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Arkansas City Agrees To DNA Testing In Ledell Lee Case

An Arkansas city council has agreed to allow new tests on fingerprint and DNA evidence relating to a man Arkansas executed in 2017. The Jacksonville City Counci...
Ledell Lee

An Arkansas city council has agreed to allow new tests on fingerprint and DNA evidence relating to a man Arkansas executed in 2017.

Arkansas City Agrees To DNA Testing In Ledell Lee Case

The Jacksonville City Council voted Friday to allow the new tests on evidence that from Ledell Lee‘s family contends the tests could exonerate Lee of the 1993 slaying of Debra Reese.

This comes after the American Civil Liberties Union and the Innocence Project asked a state judge to force Jacksonville authorities to release fingerprint tests and DNA they say supports claims convicted murderer Lee was innocent of the murder.

The groups filed the lawsuit on behalf of Patricia Young, Lee’s sister.

Lee insisted to the end that he was innocent of the slaying.

“This lawsuit was always about finding the truth, and we’re glad the Jacksonville City Council has decided to do the right thing and allow this evidence to be tested,” said Holly Dickson, interim executive director and legal director of the ACLU of Arkansas. “While nothing can undo the injustice of Ledell Lee’s execution, tonight’s vote is a positive and long-overdue step that could well identify the real perpetrator of the crime. We thank Jacksonville city leaders for standing on the side of openness and hope to receive the court’s approval. Arkansans deserve the truth.”

Lee was the first of four inmates Arkansas executed in 2017 before its supply of a lethal injection drug expired.

The ACLU and Innocence Project joined his case days before he was executed by Arkansas, but were unable to get new testing before his scheduled execution.

The groups at that time identified “serious flaws in the evidence used to convict Lee” and DNA evidence that reportedly belonged to the killer, but was never tested with modern technology.

According to court documents filed Thursday, attorneys for Lee’s family say “no physical evidence directly tied Mr. Lee to the murder of Ms. Reese.”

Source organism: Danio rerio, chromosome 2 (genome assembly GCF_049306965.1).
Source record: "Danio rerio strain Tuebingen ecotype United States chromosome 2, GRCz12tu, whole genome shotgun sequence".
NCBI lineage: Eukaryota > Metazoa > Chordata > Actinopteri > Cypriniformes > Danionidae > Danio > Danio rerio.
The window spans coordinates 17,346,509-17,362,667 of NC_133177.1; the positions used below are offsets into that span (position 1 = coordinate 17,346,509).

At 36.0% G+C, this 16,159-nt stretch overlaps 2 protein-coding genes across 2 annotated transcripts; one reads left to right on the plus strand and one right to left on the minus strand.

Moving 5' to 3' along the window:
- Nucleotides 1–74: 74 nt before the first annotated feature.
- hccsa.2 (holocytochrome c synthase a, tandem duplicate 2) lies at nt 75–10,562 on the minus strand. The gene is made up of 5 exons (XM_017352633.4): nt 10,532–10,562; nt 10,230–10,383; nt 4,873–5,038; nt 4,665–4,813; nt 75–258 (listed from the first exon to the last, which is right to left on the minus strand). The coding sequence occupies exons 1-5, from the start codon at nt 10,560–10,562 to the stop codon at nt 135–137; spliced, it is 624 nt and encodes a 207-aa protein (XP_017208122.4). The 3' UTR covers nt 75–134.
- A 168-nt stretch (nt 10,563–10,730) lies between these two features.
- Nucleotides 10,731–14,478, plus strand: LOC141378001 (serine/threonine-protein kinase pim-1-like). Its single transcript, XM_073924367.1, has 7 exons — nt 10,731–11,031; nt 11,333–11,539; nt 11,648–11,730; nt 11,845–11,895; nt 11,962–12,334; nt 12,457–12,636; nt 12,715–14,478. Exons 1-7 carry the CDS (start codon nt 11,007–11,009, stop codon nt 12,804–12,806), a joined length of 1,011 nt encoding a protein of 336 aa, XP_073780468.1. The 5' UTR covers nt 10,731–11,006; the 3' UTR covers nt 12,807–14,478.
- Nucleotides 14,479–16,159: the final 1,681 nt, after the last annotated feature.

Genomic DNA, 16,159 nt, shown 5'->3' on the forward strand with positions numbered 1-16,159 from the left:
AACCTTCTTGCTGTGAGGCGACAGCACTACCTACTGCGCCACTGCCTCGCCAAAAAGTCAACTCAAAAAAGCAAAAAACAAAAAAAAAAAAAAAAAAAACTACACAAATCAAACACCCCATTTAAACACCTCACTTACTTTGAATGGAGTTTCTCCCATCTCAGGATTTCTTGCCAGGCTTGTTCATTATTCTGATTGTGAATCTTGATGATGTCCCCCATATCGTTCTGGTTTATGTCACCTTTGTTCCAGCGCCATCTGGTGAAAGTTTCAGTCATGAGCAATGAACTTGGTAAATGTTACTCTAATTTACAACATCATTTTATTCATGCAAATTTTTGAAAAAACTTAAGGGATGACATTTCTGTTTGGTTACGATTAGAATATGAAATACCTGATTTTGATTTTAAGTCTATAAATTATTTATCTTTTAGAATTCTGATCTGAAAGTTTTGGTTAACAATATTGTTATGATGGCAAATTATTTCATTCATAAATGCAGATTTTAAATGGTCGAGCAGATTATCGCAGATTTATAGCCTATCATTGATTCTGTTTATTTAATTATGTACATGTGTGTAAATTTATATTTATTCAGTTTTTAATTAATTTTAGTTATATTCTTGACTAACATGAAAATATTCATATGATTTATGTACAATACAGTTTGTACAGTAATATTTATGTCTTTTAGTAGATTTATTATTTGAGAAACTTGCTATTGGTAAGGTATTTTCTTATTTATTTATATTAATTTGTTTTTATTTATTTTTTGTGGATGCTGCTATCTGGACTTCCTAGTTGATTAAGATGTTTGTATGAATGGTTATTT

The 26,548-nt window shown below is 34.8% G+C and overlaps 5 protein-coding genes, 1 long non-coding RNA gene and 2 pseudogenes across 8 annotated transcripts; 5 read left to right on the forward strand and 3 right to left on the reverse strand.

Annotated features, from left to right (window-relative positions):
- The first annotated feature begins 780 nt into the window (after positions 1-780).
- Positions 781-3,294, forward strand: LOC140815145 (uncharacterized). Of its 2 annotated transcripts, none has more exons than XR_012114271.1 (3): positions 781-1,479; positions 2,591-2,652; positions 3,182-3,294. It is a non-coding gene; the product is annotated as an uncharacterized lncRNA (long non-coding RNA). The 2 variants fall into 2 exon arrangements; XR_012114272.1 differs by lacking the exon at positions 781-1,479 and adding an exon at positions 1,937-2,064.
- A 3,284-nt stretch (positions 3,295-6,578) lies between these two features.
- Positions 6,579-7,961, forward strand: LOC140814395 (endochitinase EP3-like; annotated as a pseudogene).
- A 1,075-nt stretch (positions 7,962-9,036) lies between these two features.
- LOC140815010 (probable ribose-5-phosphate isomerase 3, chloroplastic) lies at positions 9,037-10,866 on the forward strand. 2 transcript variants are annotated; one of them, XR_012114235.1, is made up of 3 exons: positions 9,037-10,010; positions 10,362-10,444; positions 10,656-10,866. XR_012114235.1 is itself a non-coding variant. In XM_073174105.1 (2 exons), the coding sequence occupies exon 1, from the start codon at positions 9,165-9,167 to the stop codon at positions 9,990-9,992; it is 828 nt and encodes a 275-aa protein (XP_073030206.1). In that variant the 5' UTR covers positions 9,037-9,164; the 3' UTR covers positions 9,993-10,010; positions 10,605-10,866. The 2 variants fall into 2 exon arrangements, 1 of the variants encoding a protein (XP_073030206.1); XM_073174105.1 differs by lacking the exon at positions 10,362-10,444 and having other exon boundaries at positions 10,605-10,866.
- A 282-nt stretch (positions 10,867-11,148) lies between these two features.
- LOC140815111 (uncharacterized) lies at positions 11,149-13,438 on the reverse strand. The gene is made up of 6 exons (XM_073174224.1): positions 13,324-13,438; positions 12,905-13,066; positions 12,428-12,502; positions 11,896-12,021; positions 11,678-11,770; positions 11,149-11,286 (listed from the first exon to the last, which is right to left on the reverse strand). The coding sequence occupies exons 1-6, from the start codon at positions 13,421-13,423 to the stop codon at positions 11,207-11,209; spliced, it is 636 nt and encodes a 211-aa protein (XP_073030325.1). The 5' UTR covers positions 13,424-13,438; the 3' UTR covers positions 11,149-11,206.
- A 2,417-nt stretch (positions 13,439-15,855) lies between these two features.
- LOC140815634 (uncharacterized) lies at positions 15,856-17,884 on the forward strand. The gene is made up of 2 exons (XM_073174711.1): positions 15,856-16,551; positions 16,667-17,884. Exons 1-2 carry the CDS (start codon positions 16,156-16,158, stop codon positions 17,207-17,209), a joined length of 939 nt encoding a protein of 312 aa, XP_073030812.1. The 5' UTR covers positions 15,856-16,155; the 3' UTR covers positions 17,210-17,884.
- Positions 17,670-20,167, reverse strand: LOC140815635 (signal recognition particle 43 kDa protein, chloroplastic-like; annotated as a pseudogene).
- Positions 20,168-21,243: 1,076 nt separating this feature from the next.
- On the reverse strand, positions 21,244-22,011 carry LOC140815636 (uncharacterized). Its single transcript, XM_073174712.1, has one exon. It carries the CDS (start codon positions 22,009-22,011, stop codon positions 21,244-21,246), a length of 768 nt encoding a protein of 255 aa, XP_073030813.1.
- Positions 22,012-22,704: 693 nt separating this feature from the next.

The lawyers say that crime scene evidence shows that “whoever killed Ms. Reese was not wearing Ledell Lee’s shoes or clothing.” They also say that the shoe pattern on Reese’s cheek does not match the pattern of Lee’s shoes.

“We are grateful that the Jacksonville City Council tonight voted to do this testing,” said Cassandra Stubbs, director of the ACLU Capital Punishment Project. “This DNA and fingerprint evidence quite possibly holds the key to who killed Debra Reese in 1993. It should have been tested before Ledell was executed. By voting to turn over the evidence for testing now, the Council members have shown that they are earnest in their pursuit of the truth and justice for the citizens of their city. We thank them for their courage.”

Reese was sexually assaulted and murdered in her own home on the morning of Feb. 9, 1993. Police say she was approximately hit “36 times with a tire thumper.”

Lee was arrested about an hour after the murder after witnesses claimed they saw him walking down the street. He was arrested at his mother’s house and Lee’s brother told police that the two went to make a payment at a Rent-A-Center store “shortly before noon.”

In April of 2017, a Pulaski County Circuit Court judge denied a motion set forth by the ACLU, which asked for new DNA testing for Ledell Lee’s case.

If the new testing is granted and concludes that Lee was not responsible for Reese’s murder, it would be the first time an innocent man was executed under Arkansans’s modern death penalty.